CQUniversity uses near-infared spectroscopy

Queensland researchers come up with non-invasive fruit ripeness measurement

Queensland researchers have developed a new tool to assess the ripeness of mango crops prior to harvest, potentially boosting harvest timing and fruit quality.

The non-invasive sensor team from CQUniversity this week revealed it had created new sensor system technology using near-infrared spectroscopy to assess produce in the orchard, without damaging the product.

The technology allows farmers to better plan their harvest, by employing the right number of pickers at the right time.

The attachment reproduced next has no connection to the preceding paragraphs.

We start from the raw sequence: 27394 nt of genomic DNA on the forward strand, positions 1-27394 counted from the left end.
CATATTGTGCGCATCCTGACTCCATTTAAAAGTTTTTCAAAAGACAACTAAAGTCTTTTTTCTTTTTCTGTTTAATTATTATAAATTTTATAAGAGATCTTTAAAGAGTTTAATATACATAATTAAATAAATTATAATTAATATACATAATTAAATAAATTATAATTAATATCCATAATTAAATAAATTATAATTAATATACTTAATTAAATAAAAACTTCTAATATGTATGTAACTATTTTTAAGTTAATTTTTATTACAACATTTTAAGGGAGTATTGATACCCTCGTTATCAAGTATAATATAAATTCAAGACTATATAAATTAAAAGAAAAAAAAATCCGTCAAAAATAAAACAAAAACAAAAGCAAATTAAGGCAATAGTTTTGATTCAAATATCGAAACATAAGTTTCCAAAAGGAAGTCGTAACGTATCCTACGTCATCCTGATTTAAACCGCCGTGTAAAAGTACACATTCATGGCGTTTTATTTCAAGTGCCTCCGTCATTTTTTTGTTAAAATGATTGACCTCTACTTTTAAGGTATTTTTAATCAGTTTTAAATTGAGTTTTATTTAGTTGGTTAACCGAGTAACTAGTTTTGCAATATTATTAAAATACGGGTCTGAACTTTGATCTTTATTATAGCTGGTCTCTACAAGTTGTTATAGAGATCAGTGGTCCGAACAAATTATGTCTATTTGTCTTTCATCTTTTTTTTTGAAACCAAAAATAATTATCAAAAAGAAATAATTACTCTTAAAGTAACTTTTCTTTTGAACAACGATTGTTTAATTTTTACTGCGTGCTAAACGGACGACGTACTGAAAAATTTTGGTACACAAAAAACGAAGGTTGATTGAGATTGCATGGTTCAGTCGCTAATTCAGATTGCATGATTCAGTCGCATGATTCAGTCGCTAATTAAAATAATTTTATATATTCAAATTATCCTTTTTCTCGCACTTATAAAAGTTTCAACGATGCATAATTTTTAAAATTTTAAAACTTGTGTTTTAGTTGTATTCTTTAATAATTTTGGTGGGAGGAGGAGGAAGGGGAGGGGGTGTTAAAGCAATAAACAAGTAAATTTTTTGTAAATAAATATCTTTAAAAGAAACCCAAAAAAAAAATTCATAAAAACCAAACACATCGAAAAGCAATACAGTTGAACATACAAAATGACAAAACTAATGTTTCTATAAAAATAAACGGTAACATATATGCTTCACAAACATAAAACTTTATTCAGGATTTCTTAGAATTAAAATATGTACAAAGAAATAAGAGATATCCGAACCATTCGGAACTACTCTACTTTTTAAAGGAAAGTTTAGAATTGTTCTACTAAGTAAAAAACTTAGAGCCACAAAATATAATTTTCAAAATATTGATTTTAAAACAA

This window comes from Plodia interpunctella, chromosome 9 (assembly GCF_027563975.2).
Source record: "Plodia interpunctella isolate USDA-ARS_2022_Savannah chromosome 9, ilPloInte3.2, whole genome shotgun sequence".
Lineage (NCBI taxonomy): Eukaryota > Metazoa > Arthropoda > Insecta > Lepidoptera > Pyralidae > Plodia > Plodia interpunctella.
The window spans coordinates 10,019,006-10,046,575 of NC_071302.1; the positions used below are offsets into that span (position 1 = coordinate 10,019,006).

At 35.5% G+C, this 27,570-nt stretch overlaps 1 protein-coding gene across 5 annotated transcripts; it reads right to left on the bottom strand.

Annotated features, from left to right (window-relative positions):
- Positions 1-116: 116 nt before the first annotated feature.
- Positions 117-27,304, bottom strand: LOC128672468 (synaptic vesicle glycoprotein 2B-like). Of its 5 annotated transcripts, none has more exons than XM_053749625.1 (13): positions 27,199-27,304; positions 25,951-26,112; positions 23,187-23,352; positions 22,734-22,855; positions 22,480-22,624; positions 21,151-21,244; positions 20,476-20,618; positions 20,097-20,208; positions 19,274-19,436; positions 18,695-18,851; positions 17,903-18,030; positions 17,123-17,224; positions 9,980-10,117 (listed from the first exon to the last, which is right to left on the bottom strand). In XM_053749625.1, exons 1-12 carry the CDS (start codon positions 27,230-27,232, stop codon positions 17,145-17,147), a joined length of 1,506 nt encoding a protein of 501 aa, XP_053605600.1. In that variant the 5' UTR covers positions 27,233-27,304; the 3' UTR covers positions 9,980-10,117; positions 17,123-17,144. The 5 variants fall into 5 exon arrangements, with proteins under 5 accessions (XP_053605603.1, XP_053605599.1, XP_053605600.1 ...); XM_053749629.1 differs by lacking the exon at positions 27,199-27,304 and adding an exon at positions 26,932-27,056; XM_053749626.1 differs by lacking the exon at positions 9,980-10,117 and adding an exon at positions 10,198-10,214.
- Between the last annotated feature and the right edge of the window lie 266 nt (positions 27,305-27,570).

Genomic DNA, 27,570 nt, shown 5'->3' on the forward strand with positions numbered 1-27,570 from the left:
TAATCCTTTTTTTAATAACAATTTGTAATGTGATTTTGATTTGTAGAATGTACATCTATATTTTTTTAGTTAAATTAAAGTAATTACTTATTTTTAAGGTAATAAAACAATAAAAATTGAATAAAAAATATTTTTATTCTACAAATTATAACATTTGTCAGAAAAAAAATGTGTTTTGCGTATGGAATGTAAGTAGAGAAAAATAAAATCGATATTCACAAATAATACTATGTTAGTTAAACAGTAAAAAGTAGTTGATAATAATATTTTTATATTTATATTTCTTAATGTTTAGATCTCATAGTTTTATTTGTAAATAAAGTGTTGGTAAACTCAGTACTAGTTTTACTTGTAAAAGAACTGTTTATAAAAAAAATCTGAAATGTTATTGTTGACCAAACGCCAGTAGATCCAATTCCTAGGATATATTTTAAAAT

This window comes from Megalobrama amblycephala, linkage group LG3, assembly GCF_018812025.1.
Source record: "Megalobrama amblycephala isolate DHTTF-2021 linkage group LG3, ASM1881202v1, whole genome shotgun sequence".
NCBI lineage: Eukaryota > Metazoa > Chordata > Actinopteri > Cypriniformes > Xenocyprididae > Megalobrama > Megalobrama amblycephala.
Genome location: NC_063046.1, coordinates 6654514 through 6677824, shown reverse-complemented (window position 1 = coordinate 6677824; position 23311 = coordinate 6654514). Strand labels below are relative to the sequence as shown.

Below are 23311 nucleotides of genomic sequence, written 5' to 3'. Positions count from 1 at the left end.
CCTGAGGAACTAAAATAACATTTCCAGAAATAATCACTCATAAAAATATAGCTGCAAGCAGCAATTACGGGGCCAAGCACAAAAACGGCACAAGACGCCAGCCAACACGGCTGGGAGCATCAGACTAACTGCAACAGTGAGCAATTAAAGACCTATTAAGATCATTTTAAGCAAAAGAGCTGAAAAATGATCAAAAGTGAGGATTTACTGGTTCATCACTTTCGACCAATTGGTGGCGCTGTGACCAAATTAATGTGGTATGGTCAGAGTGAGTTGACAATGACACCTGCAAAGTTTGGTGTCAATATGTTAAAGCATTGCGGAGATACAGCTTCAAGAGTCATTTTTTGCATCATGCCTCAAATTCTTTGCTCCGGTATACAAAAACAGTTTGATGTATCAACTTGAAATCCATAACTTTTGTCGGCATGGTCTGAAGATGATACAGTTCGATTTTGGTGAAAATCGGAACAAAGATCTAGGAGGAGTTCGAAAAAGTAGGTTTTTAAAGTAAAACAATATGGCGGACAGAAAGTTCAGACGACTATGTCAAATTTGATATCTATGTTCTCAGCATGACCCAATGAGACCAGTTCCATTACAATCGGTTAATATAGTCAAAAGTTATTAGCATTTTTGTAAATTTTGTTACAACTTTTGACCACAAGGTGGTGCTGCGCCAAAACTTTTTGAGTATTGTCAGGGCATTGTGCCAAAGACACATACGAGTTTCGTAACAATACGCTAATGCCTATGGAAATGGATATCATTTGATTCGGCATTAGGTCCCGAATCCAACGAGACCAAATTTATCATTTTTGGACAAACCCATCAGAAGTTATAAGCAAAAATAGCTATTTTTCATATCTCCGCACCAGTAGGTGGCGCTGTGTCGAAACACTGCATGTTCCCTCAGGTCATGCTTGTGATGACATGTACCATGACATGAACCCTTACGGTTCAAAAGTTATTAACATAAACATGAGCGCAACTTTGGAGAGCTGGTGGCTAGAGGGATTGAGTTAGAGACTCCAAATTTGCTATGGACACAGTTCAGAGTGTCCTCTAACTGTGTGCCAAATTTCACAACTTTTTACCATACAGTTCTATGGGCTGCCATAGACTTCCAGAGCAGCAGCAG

CQUniversity professor Kerry Walsh said some cases, farm performance improved by more than 40 per cent by early and accurate assessment of fruit ripeness. She said the team’s focus was developing new sensor hardware and working with existing sensor hardware to assess agriculture commodities without damaging the product.

“As a consumer, if you go into a retail store and you purchase fruit on the basis of what it looks like, take it home and you have an eating experience that’s bad,” she said. “Research says that you won't go back to buy that fruit for four to six weeks, so it's not an instant decision but it’s certainly important to repeat purchase.”

Professor Walsh told thewest.com.au that the team was originally prompted by growers to estimate the quality of the fruit on the packing line non-invasively, but watching the growers prepare for harvest in the orchard led them to look at machine vision in the orchard.

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